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Date: -- (:)
From: Jacques Garrigue <garrigue@k...>
Subject: Re: Typing problem
From: Jean-Marc Alliot <>
> We recently found a quite annoying problem with the typing system in
> ocaml 2.99, and Jacques Garrigue explained it to us very kindly. Other
> people might be be interested however.
> The problem is summarized in the following code:
> First let's define two types:
> type t1 = (?l:int -> unit -> unit)
> type t = Toto of t1
> Then the function:
> let f1 g =
>   g l:3 ();
>   (Toto g);;
> This function doesn't compile and the compiler error message is somewhat
> cryptic at first sight:
> File "", line 11, characters 8-9:
> This expression has type int -> unit -> 'a but is here used with type
>   t1 = ?l:int -> unit -> unit
> We would very much like to see this clearly documented in ocaml 2.99
> reference manual, as it is a serious change in the behavior of the
> typing system. Determinism is lost, as typing f1 would succeed if typing
> was done in reverse order (from last line to first line).

Sorry, I overlooked this point the manual.

As Pierre pointed out, what is lost here is not determinism but
completeness. The compiler may fail to type some correct programs, but
when it gives a result this will always be the same type.

To be more precise, ocaml 2.99 added two features to function

* out-of-order parameter passing (with labels)
* optional arguments

Both of these features require type information to be available at
application point. For the first one, this is only required for
efficient compilation, but for the second one type inference cannot be
done without it.

So you have to put a type annotation on g for the program to be

# let f1 (g : t1) =
    g l:3 ();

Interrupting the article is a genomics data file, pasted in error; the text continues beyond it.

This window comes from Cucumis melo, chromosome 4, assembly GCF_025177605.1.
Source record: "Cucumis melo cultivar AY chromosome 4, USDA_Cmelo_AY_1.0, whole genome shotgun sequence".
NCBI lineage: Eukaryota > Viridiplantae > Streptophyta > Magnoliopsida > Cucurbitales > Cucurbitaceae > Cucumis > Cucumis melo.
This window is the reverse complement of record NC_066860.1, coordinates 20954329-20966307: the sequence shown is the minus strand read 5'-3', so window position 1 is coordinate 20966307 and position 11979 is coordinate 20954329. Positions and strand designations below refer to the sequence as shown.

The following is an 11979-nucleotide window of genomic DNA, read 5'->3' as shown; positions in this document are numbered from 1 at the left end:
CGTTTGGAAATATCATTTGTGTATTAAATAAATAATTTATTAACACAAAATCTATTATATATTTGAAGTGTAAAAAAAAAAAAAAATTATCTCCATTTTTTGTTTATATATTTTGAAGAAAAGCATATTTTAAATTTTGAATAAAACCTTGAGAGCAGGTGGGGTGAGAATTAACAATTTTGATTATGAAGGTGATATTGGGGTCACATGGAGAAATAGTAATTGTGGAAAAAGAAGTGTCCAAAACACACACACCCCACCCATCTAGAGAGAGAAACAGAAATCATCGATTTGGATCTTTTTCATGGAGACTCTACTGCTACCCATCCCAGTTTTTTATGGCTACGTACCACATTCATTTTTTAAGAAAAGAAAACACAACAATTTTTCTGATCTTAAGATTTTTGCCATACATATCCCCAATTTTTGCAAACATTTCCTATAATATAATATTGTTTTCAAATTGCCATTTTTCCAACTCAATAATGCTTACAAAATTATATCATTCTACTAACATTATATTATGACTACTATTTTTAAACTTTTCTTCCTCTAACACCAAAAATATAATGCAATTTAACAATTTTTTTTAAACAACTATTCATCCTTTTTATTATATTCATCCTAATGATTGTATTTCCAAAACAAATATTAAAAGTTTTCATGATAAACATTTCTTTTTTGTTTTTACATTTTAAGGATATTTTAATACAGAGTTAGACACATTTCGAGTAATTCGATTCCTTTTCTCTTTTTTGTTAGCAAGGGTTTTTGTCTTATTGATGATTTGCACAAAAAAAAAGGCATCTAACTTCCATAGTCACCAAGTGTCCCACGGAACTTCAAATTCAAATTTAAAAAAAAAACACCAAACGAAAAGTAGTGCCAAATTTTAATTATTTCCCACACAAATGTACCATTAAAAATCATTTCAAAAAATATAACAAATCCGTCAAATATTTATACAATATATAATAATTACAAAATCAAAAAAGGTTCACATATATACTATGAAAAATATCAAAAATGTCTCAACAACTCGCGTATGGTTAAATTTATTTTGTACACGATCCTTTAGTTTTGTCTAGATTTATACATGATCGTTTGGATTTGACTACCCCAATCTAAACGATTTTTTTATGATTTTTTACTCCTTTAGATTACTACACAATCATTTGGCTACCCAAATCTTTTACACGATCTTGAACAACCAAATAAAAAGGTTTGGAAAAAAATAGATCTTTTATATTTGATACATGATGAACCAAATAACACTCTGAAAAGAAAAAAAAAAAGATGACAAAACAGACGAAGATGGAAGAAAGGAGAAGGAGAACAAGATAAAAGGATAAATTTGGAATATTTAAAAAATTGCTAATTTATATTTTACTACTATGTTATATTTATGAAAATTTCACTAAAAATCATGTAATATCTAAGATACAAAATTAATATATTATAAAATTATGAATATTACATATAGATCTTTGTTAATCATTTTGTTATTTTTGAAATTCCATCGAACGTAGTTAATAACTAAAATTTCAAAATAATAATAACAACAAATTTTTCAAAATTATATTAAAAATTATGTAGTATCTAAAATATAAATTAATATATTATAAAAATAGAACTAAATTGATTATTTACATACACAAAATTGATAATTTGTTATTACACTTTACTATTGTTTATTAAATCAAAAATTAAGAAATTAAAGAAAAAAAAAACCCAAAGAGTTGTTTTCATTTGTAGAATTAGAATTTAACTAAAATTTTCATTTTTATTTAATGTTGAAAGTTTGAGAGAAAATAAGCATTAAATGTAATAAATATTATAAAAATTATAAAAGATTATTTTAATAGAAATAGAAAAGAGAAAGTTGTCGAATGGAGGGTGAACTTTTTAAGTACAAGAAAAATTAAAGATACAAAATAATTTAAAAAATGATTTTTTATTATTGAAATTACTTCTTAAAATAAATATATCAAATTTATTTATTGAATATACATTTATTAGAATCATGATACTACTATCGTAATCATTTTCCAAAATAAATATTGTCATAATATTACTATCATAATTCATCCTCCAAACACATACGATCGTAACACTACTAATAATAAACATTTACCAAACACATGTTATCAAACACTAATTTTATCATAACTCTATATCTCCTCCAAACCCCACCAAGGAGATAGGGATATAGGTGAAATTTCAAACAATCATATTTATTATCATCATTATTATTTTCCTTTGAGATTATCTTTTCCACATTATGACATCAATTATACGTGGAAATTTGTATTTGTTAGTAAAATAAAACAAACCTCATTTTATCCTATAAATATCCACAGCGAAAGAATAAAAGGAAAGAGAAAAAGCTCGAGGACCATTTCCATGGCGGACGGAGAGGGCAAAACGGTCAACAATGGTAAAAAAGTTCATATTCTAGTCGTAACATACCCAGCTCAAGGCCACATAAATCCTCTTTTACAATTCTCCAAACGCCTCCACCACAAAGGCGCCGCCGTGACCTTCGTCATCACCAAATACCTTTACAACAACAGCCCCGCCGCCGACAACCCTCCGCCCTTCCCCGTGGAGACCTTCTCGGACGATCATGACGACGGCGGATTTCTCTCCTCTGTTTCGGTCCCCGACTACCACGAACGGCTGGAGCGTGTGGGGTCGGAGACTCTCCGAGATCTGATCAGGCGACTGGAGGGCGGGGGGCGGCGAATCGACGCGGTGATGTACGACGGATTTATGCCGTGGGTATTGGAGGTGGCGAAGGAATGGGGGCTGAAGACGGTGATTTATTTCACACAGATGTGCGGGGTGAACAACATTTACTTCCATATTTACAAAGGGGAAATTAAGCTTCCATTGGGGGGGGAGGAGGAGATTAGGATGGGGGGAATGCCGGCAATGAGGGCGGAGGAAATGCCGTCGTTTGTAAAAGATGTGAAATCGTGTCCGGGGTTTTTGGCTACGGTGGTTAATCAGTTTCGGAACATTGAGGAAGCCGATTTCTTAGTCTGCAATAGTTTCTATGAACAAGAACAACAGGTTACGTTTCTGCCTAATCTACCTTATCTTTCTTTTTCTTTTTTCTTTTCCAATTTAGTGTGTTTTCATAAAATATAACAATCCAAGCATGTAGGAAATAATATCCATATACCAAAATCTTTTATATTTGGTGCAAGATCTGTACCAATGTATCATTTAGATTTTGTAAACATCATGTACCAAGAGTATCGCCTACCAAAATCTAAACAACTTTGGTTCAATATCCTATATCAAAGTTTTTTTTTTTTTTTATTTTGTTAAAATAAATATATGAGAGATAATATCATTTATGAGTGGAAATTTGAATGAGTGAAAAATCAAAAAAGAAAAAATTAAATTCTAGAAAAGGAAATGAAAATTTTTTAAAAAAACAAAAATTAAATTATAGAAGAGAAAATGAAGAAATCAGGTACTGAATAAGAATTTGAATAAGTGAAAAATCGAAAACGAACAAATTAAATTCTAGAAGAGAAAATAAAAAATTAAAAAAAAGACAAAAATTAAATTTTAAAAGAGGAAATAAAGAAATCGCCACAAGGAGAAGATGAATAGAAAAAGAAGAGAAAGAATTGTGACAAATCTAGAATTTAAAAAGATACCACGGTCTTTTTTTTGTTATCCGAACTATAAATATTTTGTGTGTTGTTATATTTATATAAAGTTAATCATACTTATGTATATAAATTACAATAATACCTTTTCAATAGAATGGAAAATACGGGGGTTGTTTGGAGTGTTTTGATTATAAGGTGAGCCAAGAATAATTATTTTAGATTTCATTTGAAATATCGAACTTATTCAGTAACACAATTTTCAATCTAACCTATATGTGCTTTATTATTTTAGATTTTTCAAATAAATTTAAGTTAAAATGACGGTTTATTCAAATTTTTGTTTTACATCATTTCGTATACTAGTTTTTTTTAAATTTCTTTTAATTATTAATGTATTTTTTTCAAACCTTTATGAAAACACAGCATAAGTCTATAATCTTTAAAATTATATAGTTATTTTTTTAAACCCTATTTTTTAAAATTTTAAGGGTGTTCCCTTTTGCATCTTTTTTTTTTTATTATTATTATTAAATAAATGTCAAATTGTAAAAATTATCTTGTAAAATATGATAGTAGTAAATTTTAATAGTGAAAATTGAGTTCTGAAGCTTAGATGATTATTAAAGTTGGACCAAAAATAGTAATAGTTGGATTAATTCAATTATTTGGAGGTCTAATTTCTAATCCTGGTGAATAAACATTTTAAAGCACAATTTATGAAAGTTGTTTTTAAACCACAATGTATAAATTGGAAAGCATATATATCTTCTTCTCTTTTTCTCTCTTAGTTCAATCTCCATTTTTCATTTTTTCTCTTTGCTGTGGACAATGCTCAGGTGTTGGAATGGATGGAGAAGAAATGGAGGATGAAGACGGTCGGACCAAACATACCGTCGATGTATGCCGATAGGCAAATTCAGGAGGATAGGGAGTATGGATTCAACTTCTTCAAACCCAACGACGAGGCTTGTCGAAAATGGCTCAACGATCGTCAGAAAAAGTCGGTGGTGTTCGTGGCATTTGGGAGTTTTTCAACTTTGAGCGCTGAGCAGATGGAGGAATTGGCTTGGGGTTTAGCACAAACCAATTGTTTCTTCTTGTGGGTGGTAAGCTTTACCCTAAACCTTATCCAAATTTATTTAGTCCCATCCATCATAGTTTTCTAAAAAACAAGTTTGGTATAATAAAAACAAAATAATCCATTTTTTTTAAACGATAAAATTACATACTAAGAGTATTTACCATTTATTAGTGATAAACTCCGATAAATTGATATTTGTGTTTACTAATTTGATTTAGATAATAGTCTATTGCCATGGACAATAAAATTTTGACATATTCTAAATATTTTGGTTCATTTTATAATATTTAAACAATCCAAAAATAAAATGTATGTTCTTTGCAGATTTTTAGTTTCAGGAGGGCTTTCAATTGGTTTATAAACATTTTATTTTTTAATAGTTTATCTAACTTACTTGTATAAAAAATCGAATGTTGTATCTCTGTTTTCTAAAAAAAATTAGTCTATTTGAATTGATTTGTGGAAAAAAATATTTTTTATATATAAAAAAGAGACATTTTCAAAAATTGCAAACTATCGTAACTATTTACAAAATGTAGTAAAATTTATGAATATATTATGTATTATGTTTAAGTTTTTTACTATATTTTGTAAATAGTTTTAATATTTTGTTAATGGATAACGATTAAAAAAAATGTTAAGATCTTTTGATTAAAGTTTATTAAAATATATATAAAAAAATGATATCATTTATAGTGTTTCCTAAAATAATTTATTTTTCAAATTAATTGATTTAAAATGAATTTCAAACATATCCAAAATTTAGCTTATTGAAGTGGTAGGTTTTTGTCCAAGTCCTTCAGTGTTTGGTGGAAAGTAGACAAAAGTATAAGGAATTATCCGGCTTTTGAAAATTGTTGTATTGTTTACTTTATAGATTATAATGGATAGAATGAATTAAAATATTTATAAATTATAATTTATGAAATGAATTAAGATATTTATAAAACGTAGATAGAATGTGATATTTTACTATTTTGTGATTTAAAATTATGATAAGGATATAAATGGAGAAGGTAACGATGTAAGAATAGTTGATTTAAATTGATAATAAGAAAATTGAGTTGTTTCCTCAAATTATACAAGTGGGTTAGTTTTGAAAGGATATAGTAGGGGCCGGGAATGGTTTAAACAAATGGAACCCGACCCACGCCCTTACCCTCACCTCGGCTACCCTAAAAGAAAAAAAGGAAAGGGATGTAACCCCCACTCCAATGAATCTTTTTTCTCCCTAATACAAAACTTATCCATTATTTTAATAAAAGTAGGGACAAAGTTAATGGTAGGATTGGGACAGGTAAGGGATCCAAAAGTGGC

(Toto g);;
val f1 : t1 -> t = <fun>

The choice here has been to keep backwards compatibility: all programs
that do not use extended application will be typed. That is, by
default the compiler supposes that there are no optional arguments, and
that all arguments are in the right order.

As for the incompleteness problem, we have the theoretical foundation
to solve it. That is, we could modify the type system so as to refuse
the opposite order also, which is somehow wrongly accepted.

# let f1 g = ignore(Toto g); g l:3 ();;
val f1 : t1 -> unit = <fun>

But I'm not sure refusing such cases would help a lot in practice.
This is not done currently because this check would badly slow down
the compiler.

> Perhaps also a different error message from the compiler would help in
> detecting such problems.

The above error message tells almost all the compiler knows. That is,
you mixed an optional and a non-optional argument, which is
illegal. The non-optional label disappears in the printed type because
in classic mode it is irrelevant for unification. I believe the
problem was that you didn't know that such a problem may occur at all.

In this particular case, by analyzing the two incompatible types, we
may discover that they both use the label l:, in its optional an
non-optional forms. So, with quite a bit of work, we could also have a

Optional label ?l: and non-optional label l: are incompatible.

But we must then also think about out-of-order application, omitted
parameters... Which all need a specific treatment.

Do you think this would help a lot?

From: Pierre Weis <>
> Hence, a language level fix could simply be to allow the user to write
> the question mark with the label as:
> let f1 g =
>     g ?l:3 ();
>     (Toto g);;
> Now, in conjontion with the -modern option, this would be perfectly clear to
> understand why g l:3 is rejected while g ?l:3 is not.
> Unfortunately, this last program is not yet handled properly by the
> compiler, since it causes an assertion failure into the typechecker:
> # let f1 g =
>       g ?l:3 ();
>       (Toto g);;
> This expression has type ?l:Uncaught exception: File
> "typing/", line 0, characters 6649-6661: Assertion failed

In fact, this feature is already available in ocaml 2.99. However the
above program is ill-typed, and due to a hole in the type checker,
some invalid type expression makes the pretty printer crash.

With a corrected version of the compiler, you get the following error
# let f1 g =
        g ?l:3 ();
        (Toto g);;  
This expression has type int but is here used with type 'a option

That is, using a question mark in an application is symmetrical to
abstraction, and you must provide an optional value (of type int
option here). This feature is documented in the reference manual.

# let f1 g =
    g ?l:(Some 3) ();
    (Toto g);;
val f1 : t1 -> t = <fun>

This only solves half of the problem, since you still have to pass all
arguments (included omitted ones), and in the right order.


Jacques Garrigue      Kyoto University     garrigue at
		<A HREF=>JG</A>